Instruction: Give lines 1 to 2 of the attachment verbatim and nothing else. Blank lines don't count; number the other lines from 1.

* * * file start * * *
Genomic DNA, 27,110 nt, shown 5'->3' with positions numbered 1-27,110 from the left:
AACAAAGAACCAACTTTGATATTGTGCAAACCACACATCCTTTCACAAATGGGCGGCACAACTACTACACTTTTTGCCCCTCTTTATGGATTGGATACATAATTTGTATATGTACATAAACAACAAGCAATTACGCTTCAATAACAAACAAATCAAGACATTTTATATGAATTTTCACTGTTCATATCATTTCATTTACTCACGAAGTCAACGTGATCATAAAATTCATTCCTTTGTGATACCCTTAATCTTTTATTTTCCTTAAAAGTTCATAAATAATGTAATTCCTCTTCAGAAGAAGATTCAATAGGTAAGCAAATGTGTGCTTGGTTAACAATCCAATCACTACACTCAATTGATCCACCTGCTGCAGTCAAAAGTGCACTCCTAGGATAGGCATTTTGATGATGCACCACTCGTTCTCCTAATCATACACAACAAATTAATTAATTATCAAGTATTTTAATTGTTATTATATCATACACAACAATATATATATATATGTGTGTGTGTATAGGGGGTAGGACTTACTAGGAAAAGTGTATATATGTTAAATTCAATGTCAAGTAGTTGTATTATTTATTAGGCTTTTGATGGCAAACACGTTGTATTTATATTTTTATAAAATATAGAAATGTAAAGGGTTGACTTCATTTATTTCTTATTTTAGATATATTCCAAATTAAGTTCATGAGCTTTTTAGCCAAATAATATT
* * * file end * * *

Genomic DNA, 27,110 nt, shown 5'->3' with positions numbered 1-27,110 from the left:
AACAAAGAACCAACTTTGATATTGTGCAAACCACACATCCTTTCACAAATGGGCGGCACAACTACTACACTTTTTGCCCCTCTTTATGGATTGGATACATAATTTGTATATGTACATAAACAACAAGCAATTACGCTTCAATAACAAACAAATCAAGACATTTTATATGAATTTTCACTGTTCATATCATTTCATTTACTCACGAAGTCAACGTGATCATAAAATTCATTCCTTTGTGATACCCTTAATCTTTTATTTTCCTTAAAAGTTCATAAATAATGTAATTCCTCTTCAGAAGAAGATTCAATAGGTAAGCAAATGTGTGCTTGGTTAACAATCCAATCACTACACTCAATTGATCCACCTGCTGCAGTCAAAAGTGCACTCCTAGGATAGGCATTTTGATGATGCACCACTCGTTCTCCTAATCATACACAACAAATTAATTAATTATCAAGTATTTTAATTGTTATTATATCATACACAACAATATATATATATATGTGTGTGTGTATAGGGGGTAGGACTTACTAGGAAAAGTGTATATATGTTAAATTCAATGTCAAGTAGTTGTATTATTTATTAGGCTTTTGATGGCAAACACGTTGTATTTATATTTTTATAAAATATAGAAATGTAAAGGGTTGACTTCATTTATTTCTTATTTTAGATATATTCCAAATTAAGTTCATGAGCTTTTTAGCCAAATAATATT